A diabetic man was admitted to a hospital. The man was unable to participate in his care because of his medical condition. A week after his admission to the hospital, a nurse administered insulin to the man incorrectly. The next day his condition significantly worsened. The man’s family had him transferred from the hospital to a medical center. The man’s diabetic coma was stabilized at the medical center. However, before the man died, he spent the remaining six months of his life incapacitated and unable to participate in his care.
On the two year anniversary of his death, the man’s wife sued the hospital and his doctor for wrongful death and medical malpractice. The medical malpractice claim was a survival action, a type of claim which allows the personal representative to recover damages accrued by the injured party between the date of injury and death for the benefit of the decedent's estate. The defendants filed motions for summary judgment arguing that both claims accrued at the time the nurse incorrectly administered insulin and, thus, were barred by the two-year statute of limitations. The trial court dismissed both claims. The court of appeals reversed both claims.
The Supreme Court of Kansas held that the wrongful death claim was not time barred while the survival action for medical malpractice was time barred. First, the court held that a cause of action for wrongful death accrues on the date of death unless information regarding the fact of death or the wrongful act that causes the death was concealed, altered, falsified, inaccurate, or misrepresented. Therefore, the wife’s wrongful death claim, filed within two years from the date of death, was not time barred. In so doing, the court overruled Crockett v. Medicalodges, Inc., 247 Kan. 433, 799 P.2d 1022 (1990) that held a wrongful death action accrues at the time of the wrongful act that causes the death, and disapproved of any language in that opinion and its progeny, including Kelley v. Barnett, 23 Kan.App.2d 564, 932 P.2d 471, rev. denied, 262 Kan. 961 (1997) and Yadon v. Dennett, 2008 WL 5401419 (Kan.App.2008) (not designated for publication).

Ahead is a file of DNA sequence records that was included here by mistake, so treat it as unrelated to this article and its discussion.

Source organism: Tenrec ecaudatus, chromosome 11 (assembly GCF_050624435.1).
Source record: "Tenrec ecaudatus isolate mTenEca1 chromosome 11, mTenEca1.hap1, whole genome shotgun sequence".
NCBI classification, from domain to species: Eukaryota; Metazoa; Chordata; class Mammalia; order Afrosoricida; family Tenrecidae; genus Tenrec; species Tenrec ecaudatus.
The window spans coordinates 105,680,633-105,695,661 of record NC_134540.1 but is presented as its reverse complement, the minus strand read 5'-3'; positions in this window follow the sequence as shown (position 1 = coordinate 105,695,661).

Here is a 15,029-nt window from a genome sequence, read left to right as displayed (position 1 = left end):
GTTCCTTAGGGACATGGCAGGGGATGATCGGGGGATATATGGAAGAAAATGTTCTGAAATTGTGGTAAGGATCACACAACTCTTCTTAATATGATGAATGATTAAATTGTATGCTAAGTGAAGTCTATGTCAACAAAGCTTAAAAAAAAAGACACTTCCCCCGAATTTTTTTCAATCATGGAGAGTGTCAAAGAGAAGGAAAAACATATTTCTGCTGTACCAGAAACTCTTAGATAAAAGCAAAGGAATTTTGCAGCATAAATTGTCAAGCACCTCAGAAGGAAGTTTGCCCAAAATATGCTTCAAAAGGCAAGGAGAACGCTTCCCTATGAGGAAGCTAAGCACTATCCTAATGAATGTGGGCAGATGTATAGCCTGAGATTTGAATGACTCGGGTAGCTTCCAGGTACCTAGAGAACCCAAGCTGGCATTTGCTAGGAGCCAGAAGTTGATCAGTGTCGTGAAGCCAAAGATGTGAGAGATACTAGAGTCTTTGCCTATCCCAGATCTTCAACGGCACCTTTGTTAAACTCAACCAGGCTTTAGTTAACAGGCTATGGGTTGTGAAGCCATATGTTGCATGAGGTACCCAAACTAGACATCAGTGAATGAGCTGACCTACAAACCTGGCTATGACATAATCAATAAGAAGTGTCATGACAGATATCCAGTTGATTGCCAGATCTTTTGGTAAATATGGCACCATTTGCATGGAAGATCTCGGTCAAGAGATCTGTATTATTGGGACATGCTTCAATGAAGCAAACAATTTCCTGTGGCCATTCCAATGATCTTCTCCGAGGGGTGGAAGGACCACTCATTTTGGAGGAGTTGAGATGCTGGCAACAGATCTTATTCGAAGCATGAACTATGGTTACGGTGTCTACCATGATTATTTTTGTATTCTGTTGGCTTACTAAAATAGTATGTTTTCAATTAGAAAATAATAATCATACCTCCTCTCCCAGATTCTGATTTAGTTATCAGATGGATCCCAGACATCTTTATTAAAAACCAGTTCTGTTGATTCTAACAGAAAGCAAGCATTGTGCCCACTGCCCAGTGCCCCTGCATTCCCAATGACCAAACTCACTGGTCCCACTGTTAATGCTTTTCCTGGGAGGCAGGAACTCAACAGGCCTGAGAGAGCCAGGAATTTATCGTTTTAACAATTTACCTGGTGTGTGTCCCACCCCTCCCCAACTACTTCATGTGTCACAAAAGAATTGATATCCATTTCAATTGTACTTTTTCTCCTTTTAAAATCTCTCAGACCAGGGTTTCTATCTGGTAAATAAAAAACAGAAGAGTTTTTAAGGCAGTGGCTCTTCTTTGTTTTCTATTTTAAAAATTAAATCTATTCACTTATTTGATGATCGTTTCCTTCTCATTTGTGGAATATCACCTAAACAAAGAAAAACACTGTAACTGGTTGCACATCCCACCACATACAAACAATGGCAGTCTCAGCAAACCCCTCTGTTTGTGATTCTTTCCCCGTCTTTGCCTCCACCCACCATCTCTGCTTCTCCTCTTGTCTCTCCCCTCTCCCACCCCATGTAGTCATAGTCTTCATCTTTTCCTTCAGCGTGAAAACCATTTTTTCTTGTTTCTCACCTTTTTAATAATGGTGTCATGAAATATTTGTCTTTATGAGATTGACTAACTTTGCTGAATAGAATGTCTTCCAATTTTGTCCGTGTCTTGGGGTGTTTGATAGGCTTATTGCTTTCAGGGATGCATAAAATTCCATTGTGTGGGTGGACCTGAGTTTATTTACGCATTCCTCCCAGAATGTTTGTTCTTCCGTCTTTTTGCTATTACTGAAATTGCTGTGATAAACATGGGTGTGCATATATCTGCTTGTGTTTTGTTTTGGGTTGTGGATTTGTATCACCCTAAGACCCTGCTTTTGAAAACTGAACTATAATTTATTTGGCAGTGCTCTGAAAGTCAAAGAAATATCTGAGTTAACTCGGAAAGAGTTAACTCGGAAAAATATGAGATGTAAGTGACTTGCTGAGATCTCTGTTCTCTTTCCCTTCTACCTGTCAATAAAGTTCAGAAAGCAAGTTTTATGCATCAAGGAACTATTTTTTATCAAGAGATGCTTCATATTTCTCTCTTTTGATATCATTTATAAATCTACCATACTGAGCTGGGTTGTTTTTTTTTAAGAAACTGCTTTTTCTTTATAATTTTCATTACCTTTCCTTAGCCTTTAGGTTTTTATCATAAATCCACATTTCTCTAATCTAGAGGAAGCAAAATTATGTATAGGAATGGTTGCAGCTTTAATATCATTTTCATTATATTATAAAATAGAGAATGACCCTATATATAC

Second, in construing the statute that controls when the statute of limitations period begins to run in a medical malpractice action, the court held that the legislature stated an objective standard when it provided that a cause of action accrues at the time of the occurrence of the act giving rise to the cause of action unless the fact of injury is not reasonably ascertainable. Consequently, the fact a particular patient is incapacitated, which would be a subjective factor, does not affect whether the fact of injury was reasonably ascertainable. The fact that the patient in this case was incapacitated did not affect whether his injury by the insulin injection was reasonably ascertainable. Therefore, the survival action for medical malpractice, filed over two years from the date the man’s wife had him transferred from the hospital to the medical center, regardless of the fact that the man himself was incapacitated on the date of injury, was time barred.
See: Martin v. Naik, 2013 WL 1850661 (Kan., May 3, 2013) (not designated for publication).